Belgian Surrealist René Magritte (1898-1967) might be more than a little at fault for derailing my law career some twenty years ago; I went from aspiring litigator to art history nerd in the span of about fifteen minutes, though it took me a few more years to figure that one out…
Shortly before I spent a term abroad in London my senior year of college, I read an intriguing but short-sighted article about Magritte’s work in the context of his mother’s suicide by drowning. The whole idea of this tragedy from his childhood sort of lodged itself in my own imagination, and a few years later I wrote about it extensively for my Master’s thesis at the University of South Carolina.
One of these days I’ll scan it and post it…for now, a few excerpts, in anticipation of the new US exhibition of Magritte’s early works(1926-38) opening in New York at MoMA this September:
The art of René Magritte has long been a popular source of critical intrigue. The man in the bowler
hat boldly arrests our attention through shocking images and mysterious juxtapositions of familiar objects that disrupt the ordinary perspective through which we observe life. For Magritte, mystery necessitated strangeness, and he resolutely sought to evoke mystery through his images…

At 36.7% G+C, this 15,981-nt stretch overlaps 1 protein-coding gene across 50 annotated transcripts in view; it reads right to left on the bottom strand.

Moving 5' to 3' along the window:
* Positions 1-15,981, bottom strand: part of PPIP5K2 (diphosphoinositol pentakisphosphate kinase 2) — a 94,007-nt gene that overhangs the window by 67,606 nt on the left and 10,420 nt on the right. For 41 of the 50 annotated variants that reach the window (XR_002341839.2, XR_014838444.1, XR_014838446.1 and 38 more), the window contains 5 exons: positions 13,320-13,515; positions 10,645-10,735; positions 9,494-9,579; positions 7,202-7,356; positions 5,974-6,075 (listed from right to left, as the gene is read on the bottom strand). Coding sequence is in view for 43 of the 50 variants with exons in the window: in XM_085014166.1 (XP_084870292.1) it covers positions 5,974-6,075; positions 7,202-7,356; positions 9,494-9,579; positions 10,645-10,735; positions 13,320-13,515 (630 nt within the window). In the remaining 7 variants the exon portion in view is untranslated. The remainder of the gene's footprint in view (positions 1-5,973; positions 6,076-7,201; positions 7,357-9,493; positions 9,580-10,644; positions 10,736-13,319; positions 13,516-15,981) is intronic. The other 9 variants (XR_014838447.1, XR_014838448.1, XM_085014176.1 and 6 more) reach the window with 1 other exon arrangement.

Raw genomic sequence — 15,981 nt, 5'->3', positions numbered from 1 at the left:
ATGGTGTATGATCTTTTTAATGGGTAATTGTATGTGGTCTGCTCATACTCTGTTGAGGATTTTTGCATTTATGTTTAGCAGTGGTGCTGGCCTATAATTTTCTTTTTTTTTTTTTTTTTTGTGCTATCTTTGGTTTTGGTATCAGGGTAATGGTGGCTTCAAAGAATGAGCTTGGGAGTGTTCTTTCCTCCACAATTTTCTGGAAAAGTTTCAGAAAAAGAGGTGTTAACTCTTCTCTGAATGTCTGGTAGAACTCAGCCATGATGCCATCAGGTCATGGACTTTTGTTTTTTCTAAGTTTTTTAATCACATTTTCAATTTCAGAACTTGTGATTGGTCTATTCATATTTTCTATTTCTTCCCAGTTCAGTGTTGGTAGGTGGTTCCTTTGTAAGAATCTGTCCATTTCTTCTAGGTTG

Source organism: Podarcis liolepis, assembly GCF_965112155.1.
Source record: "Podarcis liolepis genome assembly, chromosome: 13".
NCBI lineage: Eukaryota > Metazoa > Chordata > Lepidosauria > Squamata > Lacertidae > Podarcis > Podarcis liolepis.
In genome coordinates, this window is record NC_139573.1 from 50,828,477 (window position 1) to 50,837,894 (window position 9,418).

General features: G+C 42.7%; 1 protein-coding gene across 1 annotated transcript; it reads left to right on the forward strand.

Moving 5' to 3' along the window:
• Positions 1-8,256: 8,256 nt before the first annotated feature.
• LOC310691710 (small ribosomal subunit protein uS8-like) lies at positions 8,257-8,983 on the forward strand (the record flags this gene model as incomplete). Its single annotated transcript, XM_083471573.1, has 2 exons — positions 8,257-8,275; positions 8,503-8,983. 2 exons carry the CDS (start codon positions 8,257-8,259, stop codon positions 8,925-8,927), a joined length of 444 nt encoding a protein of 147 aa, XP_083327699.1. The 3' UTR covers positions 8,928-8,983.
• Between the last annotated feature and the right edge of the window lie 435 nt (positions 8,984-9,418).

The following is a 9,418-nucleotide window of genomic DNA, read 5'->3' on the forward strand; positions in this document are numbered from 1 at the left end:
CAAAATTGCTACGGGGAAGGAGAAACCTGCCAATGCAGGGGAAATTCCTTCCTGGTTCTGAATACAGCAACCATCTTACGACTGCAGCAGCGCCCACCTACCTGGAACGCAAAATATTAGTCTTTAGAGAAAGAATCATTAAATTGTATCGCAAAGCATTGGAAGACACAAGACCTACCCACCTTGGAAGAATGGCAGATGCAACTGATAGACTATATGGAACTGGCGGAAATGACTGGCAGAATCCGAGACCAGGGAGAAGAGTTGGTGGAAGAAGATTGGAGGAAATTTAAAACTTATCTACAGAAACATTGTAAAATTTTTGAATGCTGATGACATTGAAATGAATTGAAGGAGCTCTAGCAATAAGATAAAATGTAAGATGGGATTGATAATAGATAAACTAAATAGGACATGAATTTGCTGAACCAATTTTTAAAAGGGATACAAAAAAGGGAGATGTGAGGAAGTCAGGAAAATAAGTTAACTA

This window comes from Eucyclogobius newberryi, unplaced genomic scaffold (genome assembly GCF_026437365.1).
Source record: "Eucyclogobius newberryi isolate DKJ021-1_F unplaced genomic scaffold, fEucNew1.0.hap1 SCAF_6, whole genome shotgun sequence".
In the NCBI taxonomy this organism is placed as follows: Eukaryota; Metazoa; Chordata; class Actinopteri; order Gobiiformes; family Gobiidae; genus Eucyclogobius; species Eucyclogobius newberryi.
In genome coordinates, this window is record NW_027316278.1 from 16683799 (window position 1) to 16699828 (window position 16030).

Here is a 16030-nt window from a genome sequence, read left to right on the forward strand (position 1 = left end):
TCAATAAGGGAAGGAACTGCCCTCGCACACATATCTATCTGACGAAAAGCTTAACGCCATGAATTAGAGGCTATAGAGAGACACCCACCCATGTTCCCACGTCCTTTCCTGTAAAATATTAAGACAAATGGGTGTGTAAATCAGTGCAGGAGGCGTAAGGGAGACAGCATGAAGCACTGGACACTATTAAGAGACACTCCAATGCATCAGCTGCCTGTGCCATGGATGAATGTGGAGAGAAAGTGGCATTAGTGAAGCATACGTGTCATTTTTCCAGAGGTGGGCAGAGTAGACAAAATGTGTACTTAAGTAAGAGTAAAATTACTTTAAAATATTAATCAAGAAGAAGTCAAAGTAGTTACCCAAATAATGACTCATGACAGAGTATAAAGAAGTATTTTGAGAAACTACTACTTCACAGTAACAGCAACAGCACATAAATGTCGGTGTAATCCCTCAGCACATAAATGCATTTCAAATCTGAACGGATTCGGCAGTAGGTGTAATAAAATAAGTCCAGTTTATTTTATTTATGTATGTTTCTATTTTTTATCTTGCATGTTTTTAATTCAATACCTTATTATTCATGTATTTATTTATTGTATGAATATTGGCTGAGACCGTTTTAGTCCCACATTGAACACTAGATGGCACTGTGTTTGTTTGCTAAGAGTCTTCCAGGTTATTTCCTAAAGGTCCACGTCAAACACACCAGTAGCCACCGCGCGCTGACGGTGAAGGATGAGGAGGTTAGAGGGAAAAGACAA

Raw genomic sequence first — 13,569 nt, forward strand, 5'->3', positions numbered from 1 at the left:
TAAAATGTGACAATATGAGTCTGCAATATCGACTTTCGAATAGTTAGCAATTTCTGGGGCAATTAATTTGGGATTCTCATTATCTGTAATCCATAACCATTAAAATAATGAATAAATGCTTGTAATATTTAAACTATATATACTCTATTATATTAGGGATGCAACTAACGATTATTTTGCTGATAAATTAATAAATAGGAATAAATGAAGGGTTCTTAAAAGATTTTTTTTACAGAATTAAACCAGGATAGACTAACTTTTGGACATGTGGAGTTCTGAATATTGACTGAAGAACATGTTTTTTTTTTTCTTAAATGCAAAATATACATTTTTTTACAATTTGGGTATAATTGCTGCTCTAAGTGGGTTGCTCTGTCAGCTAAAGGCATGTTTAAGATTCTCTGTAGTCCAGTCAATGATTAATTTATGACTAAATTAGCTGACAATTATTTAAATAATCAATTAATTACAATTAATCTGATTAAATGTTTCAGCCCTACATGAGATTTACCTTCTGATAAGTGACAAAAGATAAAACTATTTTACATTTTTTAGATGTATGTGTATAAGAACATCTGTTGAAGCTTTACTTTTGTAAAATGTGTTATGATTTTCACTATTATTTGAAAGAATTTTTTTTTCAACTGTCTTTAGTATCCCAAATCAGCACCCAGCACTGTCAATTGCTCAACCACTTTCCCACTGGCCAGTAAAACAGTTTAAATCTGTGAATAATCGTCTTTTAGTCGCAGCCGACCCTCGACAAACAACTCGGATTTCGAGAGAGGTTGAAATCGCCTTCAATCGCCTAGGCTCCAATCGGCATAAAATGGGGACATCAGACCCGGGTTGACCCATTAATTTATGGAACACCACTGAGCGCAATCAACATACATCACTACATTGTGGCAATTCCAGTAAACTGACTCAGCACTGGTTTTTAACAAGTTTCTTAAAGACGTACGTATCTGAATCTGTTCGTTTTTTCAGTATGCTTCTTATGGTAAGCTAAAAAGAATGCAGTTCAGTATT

The genesis of the mystery of Magritte arose from events that occurred in the early years of his life…the death of his mother. In early 1912, when Magritte was fourteen years of age, his mother committed suicide by flinging herself into the Sambre River.
Consequently, Magritte never discussed this event with anyone, except one account he gave to his close friend, Louis Scutenaire. In refraining from speaking of this tragic loss, Magritte clearly stated his case; he did not wish anyone to intrude upon the privacy he so adamantly demanded throughout his life. He became, in essence, what he painted: a Mystery. But a look at his work, particularly the early works of his career, will prove that Magritte did indeed speak of his mother’s suicide, at least through his art.
…I believe that Magritte, though undoubtedly emotionally and psychologically traumatized by this event, eventually recovered from the tragedy and rehabilitated himself through his art. I propose a new critical view of Magritte, one which will hopefully allow for a better understanding of the effects of his childhood on his life and work. In the process, I also hope to demonstrate that Magritte continued to find his Muse in these events, specifically, in his mother’s death, even in his later years, but that what had been emotionally problematic in the 1910’s and 1920’s had become by the 1930’s a source for philosophical conjecture.
To read my thesis (Magritte and His Mother’s Suicide: A Psychoanalytic Study of a Rational Rehabilitation), well, you’ll have to wait until I find time to scan it…and I have this other book project to finish…so it may be a while.